Shy Myrna debuts at the One Off Gallery

Fitsum's Madonna at One Off Gallery in Nairobi on July 30, 2022. PHOTO | MARGARETTA WA GACHERU | NMG

While Myrna Van Der Veen was making her debut at One Off Gallery last weekend, a number of well-known local artists were also being represented during this mixed exhibition entitled ‘Leaves of Life.’

A newcomer to the Nairobi art scene, Myrna has the good fortune to be associated with an outstanding array of artists, including everyone from Fitsum Berhe Woldelibanos, Peter Ngugi, Anthony Okello, and Yony Waite to Olivia Pentergast, James Mbuthia, Mark Lecchini, and Ehoodi Kichapi.

The Dutch-Indonesian artist has actually been doing her painting, photography, and sculpture quietly in Kenya for the last seven years. But she says she’s been shy to set foot on the local art scene.

“My background is mainly in sculpture, but there was a lot of photography and fine art training that went with it,” says the soft-spoken artist who has brought only painting and photographs to her ‘premiere’ at One Off.

She has just seven works in the show but what’s intriguing about them is that they’re in dialogue with one another. For instance, she has four photographs in The Loft side of One Off, each looking like abstract art until she explains, “They have all been taken of Lake Magadi from a helicopter flying at various altitudes.”

Myrna's The Beginning painting at One Off Gallery in Nairobi, July 30, 2022. PHOTO | MARGARETTA WA GACHERU | NMG

Suddenly, this aerial view of the salt lake is clarified. Those squiggly lines are flocks of flamingos flying over the lake while others are feeding on the algae in it. And the obtuse shapes are parts of the lake that haven’t dried up as well as other snow-white areas which are filled probably with dry salt.

Now the imagery is clear, and one can even see the way her large painted abstract work reflects the mood she says she feels after spending time with the photographs.

“The painting and the photographs are in a conversation with one another,” she says. “The painting, which I call ‘The Beginning’, reflects the feeling I get from my photographs.”

The painting is also filled with rich colours and texture since Myrna loves to mix her own pigments (rather than use store-bought tubes of paint) using everything from sand, leaves, and iron powder to gold leaf, wood fibre, and bronze.

“My parents were both scientists and didn’t really understand my art. But my father was a chemist and a pharmacist who taught me about mixing elements to create specific effects,” she says as a way of explaining one reason why she creates her own original colours from elements that she can blend.

On the Stable side of the gallery, Myrna has two more pieces, one a photograph, the other a painting inspired by her photo of a lone fisherman pulling his fishnet in the sea.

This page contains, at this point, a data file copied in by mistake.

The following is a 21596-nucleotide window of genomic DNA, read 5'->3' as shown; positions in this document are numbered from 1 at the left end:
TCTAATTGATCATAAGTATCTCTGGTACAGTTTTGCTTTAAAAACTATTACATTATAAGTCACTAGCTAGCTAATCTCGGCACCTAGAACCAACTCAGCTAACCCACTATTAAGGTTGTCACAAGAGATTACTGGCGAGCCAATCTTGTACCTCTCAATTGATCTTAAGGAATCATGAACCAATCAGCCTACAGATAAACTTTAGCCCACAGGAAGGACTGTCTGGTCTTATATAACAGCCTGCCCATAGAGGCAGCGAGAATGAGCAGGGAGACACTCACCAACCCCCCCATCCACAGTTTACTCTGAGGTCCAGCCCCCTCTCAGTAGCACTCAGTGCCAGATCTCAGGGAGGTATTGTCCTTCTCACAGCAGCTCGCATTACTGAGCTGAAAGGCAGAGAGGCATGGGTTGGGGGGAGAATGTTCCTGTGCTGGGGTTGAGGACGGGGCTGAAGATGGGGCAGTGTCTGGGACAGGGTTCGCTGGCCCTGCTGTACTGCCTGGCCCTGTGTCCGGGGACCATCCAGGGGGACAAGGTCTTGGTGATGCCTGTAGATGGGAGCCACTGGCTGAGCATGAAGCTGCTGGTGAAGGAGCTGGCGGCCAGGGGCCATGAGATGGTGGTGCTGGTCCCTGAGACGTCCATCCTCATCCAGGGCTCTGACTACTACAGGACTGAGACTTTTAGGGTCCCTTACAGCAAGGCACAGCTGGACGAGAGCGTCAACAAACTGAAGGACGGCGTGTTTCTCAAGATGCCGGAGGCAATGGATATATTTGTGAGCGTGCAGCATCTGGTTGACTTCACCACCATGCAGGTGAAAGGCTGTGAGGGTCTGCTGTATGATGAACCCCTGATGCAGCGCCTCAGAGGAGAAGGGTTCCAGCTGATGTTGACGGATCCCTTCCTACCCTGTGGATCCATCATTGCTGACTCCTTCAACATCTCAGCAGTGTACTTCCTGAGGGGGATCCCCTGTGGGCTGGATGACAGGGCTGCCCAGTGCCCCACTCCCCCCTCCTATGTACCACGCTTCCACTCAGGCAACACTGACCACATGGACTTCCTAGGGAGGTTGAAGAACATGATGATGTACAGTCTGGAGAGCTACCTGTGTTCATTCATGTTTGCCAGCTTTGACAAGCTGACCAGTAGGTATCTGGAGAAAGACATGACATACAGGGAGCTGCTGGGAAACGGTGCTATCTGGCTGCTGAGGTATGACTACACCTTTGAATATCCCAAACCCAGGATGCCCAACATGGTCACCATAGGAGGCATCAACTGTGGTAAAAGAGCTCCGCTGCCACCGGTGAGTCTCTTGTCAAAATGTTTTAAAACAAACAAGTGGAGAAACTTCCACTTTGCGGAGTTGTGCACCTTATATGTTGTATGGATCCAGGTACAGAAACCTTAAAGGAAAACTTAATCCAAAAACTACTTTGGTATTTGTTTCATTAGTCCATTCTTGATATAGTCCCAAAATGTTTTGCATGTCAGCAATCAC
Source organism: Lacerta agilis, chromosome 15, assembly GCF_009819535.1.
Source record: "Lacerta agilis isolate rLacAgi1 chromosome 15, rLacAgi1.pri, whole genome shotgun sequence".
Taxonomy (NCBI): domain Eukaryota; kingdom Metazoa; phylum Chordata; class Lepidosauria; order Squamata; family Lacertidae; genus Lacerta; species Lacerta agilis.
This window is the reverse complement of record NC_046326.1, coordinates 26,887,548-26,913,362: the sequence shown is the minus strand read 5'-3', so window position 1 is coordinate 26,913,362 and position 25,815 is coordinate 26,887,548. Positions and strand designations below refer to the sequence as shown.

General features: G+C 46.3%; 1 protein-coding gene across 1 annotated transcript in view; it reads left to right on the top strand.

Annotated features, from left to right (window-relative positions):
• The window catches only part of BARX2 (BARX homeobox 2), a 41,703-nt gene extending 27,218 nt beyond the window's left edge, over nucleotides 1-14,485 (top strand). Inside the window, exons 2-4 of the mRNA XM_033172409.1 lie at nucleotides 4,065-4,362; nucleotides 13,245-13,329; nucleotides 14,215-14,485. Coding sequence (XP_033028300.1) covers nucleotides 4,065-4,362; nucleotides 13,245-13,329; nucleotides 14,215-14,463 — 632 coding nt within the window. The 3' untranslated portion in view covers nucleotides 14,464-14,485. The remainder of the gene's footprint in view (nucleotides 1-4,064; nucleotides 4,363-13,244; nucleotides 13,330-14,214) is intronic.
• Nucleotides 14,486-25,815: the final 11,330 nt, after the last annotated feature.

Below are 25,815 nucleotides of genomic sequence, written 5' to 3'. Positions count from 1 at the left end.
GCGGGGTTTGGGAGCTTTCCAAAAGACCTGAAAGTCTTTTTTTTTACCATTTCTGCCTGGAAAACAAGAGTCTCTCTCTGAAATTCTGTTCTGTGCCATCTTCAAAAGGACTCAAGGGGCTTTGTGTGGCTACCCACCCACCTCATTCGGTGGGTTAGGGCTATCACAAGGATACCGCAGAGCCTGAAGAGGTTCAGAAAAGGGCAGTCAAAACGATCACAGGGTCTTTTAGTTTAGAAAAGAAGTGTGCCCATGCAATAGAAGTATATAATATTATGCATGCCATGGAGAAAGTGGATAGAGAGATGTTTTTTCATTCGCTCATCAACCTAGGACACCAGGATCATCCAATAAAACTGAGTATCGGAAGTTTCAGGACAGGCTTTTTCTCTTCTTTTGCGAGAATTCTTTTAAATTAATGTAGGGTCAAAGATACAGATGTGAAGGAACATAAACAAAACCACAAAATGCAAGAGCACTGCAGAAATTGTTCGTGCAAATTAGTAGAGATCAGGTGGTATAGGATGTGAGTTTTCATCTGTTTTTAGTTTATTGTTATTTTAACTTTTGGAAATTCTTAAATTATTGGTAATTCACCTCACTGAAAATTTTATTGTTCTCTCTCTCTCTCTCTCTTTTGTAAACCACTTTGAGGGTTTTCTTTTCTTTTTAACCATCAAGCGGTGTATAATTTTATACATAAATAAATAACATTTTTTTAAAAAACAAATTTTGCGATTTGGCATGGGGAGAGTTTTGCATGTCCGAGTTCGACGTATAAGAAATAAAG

“For me, he represents the labouring people, and I call it ‘The Passion’,” she says, alluding apparently to a correlation between his struggle to carry his net home and the Christ who carried his cross to his crucifixion.

But the conversation her painting has with the photo has more to do with the brilliant turquoise blue of the water than some religious connotation. It’s a work that’s also rich in texture since the pigments used are again blended from miscellaneous elements.

Myrna also speaks openly about having been adopted, and thus, her art always being about identity and the questions that arise from her not knowing her birth parents and why they put her up for adoption. They are questions she has only been able to address through her art.

Meanwhile, if anyone missed the previous exhibitions by Okello and Mbuthia, a portion of both have stayed on in the Gallery. But a lot of new works are also on display.

Olivia has responded to popular demand from those who had wanted to see more of her landscapes which currently cover one whole wall in The Stables. Each is a small gem of Kenya’s natural beauty.

Fitsum’s paintings are also new as Mark Lecchini’s and Ehoodi Kichapi’s. Fitsum rarely paints portraits of women, but one of his works in this show is a ‘Madonna’, which is captivating and most colourfully drawn.

But for me, what was most gratifying were vintage prints by Yony Waite of the wildlife that she lives without at Athi River for many years. That is where she used to see zebra and ostrich on a daily basis.

That’s not so much the case today, but her solo portraits of these elegant creatures drawn in black and white ink and pastels are classics.

Leaves of Life will run up until 20th August.

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